Not having a lot of time, I had to come up with projects that were doable for me; small to medium sized apps that I could have a chance to finish. One of the best bits of advice I’d read somewhere was to scratch your own itch; to come up with something that you’d want to use to solve a problem.
    I came up with one idea and worked on it a bit at a time for several months before abandoning it. Some time passed, and I came up with another idea with the same outcome. More time passed and a new idea came to me last summer. This was my best idea yet, and I worked on it really regularly until this spring, when I began to realize that a part of this project was in itself a pretty good idea for a standalone class library product. Down a new road I went.
    And that’s where I am now, trying to complete a product that was a complete accident. I had always thought in terms of standalone apps, never class libraries, as my projects, and I find a lot to like in this different approach.
    As always, I hope I can complete it. But I don’t view all the prior projects as failures. With every one, I learned new and better ways to improve my code. I’ve learned how to use FxCop and Nunit and Sandcastle Help File Builder in the process. And I bring all this expertise back to my day job as well.
    So thanks again. It was great read about someone with similar experiences. And right you are: “just do it”!

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  4. Congrats! We’ve just completed our first iPhone app also. Our customers were constantly asked for iPhone versions of our software and finally we do. But applying and being approved in their Dev program, as well as adding a ready app into AppStore were … too challenged. I new many developers who failed to make this long way You and us did this! The next quest will be getting our earnings from Apple. 🙂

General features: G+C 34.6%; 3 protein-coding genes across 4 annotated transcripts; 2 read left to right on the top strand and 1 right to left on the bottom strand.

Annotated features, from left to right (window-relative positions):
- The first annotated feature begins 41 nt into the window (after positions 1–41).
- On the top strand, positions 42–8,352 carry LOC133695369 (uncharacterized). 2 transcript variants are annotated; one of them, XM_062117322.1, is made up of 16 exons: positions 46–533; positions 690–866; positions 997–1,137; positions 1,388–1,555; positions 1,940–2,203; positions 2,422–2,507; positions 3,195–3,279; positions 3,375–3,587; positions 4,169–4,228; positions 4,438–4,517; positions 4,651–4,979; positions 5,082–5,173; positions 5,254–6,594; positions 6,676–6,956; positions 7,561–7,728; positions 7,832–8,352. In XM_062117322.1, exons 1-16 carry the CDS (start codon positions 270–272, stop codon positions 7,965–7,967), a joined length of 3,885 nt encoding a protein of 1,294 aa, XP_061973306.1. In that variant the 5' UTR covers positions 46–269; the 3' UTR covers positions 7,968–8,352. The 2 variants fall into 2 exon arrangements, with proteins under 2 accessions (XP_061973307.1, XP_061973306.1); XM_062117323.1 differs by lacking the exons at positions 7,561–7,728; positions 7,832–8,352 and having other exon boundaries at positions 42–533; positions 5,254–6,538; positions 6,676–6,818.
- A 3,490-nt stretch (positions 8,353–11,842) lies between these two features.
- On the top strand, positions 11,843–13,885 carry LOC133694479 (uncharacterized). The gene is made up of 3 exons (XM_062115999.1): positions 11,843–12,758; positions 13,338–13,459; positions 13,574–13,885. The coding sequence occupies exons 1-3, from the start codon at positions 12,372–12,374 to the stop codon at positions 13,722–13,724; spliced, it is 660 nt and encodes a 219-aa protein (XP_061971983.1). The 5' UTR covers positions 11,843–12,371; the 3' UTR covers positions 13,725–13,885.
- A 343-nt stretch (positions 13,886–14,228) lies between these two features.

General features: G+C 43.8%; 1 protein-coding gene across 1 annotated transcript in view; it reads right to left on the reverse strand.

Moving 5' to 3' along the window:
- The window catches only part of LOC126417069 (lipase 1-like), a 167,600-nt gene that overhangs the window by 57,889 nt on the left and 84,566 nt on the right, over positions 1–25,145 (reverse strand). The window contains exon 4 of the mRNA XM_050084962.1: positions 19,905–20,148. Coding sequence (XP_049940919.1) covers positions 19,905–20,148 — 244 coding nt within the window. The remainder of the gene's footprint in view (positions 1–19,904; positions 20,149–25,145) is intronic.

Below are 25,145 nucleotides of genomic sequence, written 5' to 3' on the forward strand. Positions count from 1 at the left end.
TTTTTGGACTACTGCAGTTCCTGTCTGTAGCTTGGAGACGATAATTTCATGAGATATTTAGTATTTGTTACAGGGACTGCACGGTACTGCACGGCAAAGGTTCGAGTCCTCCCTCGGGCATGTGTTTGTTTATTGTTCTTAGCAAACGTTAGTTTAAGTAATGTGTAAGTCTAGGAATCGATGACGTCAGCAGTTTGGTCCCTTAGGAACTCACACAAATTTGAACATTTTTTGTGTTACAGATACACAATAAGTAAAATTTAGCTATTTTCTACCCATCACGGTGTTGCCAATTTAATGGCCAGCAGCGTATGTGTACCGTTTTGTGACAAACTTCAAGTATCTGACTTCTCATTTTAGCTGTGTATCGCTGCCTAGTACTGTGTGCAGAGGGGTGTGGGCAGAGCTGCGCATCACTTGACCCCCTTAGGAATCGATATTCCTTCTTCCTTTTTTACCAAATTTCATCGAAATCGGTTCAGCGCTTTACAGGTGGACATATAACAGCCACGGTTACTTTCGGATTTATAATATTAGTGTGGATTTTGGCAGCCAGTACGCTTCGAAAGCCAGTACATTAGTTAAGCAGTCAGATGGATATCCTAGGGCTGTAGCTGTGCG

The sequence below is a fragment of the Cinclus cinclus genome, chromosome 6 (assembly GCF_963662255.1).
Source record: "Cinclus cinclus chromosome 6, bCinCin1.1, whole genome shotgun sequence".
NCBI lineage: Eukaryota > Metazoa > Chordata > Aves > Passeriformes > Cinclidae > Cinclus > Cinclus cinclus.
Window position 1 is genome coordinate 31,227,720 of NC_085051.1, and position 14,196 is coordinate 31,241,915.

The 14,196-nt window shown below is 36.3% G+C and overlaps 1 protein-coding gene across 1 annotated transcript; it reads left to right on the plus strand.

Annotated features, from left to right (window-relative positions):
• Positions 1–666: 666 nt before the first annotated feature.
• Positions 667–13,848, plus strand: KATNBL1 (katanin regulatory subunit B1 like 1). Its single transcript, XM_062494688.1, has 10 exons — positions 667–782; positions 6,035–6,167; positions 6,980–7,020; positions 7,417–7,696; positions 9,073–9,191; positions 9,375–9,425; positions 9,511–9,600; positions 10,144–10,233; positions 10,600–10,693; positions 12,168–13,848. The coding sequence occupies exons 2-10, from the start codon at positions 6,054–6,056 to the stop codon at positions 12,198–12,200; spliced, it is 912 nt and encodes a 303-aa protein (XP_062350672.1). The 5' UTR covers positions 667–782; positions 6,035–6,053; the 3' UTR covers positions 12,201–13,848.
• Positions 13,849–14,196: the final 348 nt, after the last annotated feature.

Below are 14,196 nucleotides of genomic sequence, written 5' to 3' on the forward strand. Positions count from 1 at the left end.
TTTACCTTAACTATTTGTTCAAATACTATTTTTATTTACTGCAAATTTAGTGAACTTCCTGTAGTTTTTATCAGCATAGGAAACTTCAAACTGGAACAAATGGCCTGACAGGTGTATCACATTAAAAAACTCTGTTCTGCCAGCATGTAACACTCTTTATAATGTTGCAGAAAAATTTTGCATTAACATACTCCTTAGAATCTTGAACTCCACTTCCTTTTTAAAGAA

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  6. I read this post, and I felt like I was reading the story of writing my own first app! Well, except for the 43 sales… 🙂 My app has a much smaller niche, but I’m not so worried about the sales, because I’ll talk about the real reason I did it.
    About 6 months ago, I started my quest on building a Micro-ISV. I did the same waffling on whether to write an app for the store. I was doing all of the market analysis, and trying to figure out whether it was a product that I could eventually grow to provide a full-time salary, and the numbers weren’t coming out good. I was just about to scrap the idea when the person I was discussing my plans with (Josh Kaufman of, a site I highly recommend) broke my stagnation by saying that even if the launch doesn’t create enough revenue to live off of (or worse, a complete failure), it is a great experiment that has very little downside ($99 to get into the app store, a little more for incidentals, website, etc.), and a lot of benefits, the biggest of which being you actually get to experience and learn what it is like to be a Micro-ISV.